Before building dams on the Columbia River, the U.S. guaranteed the tribes of the Pacific Northwest salmon forever. But the system it created to prevent the extinction of salmon has failed, and a way of life is ending.
The Biden administration agreed Thursday to spend more than $200 million to fully fund Native tribes’ plans to reintroduce salmon in the upper Columbia River basin — more than 80 years after construction of the Grand Coulee Dam rendered the fish extinct in parts of Washington, Idaho and British Columbia.
The unprecedented show of federal support is a course correction from the previous efforts of some federal agencies to resist tribal salmon restoration, which were documented in an August 2022 investigation by Oregon Public Broadcasting and ProPublica.
“This agreement is the start of fixing a wrong,” Greg Abrahamson, chair of the Spokane Tribe of Indians, said during the announcement of the agreement. “Grand Coulee Dam allowed the desert to bloom, and many faraway cities enjoyed the cheap electricity it produces, at my people’s expense.”
The announcement is also a recognition of the federal government’s long-standing violations of the fishing rights of sovereign tribes, some of whom have signed treaties with the U.S. government. Construction of Grand Coulee Dam destroyed the Columbia River fishing site of Kettle Falls, a regional trading hub and sacred site for many salmon-dependent tribes. It cut off hundreds of miles of river habitat for salmon, who migrate to the ocean as young fish and return to their home waters to spawn as adults. Salmon and other oceangoing fish once accounted for an estimated 60% of the historic diet for Northwest Indigenous people. After the construction of Grand Coulee and other dams in the upper Columbia basin, those fish disappeared.
After nearly 80 years without those fish, a coalition of tribes along the upper Columbia River developed in 2015 a multiphase plan to reintroduce salmon into areas where they’d been blocked.
The tribes’ long-term plan involves building hatcheries, releasing fish into waters above Grand Coulee, tracking their migration and developing plans to pass fish safely around the dams through techniques like trapping them and trucking them up or downstream. They designed the plan to ensure it does not interfere with hydropower generation at the federal government’s biggest dam on the Columbia.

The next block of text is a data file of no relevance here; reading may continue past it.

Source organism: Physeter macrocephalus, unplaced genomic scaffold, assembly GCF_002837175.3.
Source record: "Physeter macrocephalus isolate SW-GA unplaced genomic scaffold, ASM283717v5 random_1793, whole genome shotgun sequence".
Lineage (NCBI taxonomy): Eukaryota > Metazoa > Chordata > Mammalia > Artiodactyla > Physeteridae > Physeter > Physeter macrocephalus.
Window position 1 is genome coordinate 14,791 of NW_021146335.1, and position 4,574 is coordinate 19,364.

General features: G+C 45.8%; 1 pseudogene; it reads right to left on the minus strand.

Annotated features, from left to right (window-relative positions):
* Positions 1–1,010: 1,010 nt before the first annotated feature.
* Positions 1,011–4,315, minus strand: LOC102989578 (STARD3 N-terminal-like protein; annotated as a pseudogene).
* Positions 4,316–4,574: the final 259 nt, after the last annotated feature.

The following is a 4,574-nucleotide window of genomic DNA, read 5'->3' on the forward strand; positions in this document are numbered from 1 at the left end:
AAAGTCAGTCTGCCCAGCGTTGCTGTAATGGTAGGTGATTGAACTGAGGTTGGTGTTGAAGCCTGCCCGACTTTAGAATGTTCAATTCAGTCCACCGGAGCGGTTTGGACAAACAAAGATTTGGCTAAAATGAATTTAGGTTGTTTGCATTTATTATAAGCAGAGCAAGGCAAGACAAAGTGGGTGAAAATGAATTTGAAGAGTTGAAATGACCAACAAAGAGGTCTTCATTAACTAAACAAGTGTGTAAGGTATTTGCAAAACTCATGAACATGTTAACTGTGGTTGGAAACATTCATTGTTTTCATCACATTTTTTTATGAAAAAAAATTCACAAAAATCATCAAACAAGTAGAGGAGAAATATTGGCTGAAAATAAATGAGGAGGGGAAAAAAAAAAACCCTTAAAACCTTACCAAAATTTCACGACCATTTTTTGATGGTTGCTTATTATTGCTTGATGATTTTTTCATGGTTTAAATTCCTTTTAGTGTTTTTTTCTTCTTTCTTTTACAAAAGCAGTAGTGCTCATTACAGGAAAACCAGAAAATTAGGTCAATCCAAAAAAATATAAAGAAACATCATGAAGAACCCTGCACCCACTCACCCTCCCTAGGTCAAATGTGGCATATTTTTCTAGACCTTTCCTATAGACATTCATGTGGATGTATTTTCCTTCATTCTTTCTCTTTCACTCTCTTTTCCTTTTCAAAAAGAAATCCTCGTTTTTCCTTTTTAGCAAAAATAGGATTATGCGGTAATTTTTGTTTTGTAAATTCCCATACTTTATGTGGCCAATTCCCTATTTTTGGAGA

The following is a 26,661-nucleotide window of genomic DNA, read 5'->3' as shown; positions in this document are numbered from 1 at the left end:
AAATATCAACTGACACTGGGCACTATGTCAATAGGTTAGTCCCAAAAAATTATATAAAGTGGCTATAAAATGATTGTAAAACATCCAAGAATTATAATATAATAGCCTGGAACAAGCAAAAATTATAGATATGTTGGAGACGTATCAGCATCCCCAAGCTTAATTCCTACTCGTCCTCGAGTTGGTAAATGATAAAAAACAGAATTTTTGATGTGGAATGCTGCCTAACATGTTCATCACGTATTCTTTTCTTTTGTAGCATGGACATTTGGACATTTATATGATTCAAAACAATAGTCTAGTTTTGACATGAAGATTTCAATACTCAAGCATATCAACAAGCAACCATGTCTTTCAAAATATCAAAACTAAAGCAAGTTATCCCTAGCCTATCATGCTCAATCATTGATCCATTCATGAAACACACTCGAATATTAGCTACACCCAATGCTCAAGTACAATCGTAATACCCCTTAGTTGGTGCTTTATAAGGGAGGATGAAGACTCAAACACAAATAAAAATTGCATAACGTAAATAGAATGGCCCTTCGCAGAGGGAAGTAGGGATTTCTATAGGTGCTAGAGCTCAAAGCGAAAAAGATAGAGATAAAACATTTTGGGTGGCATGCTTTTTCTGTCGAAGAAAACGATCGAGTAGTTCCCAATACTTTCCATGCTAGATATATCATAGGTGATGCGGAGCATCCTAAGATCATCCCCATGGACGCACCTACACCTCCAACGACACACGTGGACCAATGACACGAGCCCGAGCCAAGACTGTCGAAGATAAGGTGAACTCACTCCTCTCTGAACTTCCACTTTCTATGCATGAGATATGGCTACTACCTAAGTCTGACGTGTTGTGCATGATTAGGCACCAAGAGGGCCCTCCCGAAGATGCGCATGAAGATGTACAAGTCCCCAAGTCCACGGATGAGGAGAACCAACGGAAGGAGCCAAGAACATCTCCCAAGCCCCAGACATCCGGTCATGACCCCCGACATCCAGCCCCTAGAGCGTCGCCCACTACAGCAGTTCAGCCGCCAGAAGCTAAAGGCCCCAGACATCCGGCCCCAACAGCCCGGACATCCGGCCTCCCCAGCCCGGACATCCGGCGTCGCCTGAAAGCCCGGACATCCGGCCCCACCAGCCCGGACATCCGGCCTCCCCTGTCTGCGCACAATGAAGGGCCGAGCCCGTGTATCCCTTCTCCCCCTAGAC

Grand Coulee Dam, and Chief Joseph Dam farther downstream, together produce roughly half of all the federal hydropower on the Columbia River. Those two dams don’t currently have to accommodate salmon, which has cut into revenues at other federal dams.
As OPB and ProPublica found, tribal efforts faced resistance from the Bonneville Power Administration, the agency in charge of selling hydroelectricity from the dams and funding salmon restoration using the revenue. Tribes told Bonneville in 2019 that the federal agency’s lack of funding and stonewalling” put their reintroduction efforts at least three years behind schedule.
Restoration above Grand Coulee is about more than the tribes’ own fishing. The coldwater rivers and streams above the dam are thought to offer a bastion for the fish as the climate turns warmer. Reintroduction has been endorsed by the Northwest Power and Conservation Council, a government body that oversees the fish and wildlife program funded by Bonneville, and more recently by the National Oceanic and Atmospheric Administration, which oversees endangered species recovery for salmon.
The next phase of the tribes’ plan, which this agreement funds, will cost an estimated $208 million. Under the agreement announced Thursday, which doesn’t require congressional approval, Bonneville will put $200 million toward implementing the tribes’ plan over the next 20 years. That money will come from electricity ratepayers in the Northwest. During that span, the tribes agreed to pause an existing lawsuit over the federal government’s dam operations. Bonneville executive John Hairston lauded the opportunity to use the money on “meaningful actions for fish rather than costly litigation.”
The Department of the Interior will add $8 million from the Bureau of Reclamation.
“We will bring salmon back where they belong — to the waters of the upper Columbia,” Jarred-Michael Erickson, chair of the Confederated Tribes of the Colville Reservation in northeast Washington, said in a statement. “The Colville Tribes look forward to our children celebrating a Ceremony of Joy when salmon are permanently restored to their ancestral waters.”
The Coeur d’Alene Tribe of Idaho described the agreement as a “180-degree reversal for the federal agencies.”
This agreement over fish reintroduction in the upper Columbia was part of a larger negotiation over the fate of the river, in which tribes and environmental advocates agreed to a pause in litigation for the past two years after the Biden administration vowed to find a solution.
“The Columbia River and its tributaries are the life spring of the Pacific Northwest, stewarded since time immemorial by tribal nations,” Brenda Mallory, chair of the White House Council on Environmental Quality, said during the announcement. “Today’s historic announcement builds on the Biden-Harris Administration values of honoring long-standing commitments to tribal nations.”
The most contentious issue remains the potential breaching of four dams on the Snake River in southeast Washington; tribes and advocates have urged dam removal for years, and federal scientists now say it’s necessary to allow salmon to recover.
Negotiators have a deadline at the end of October.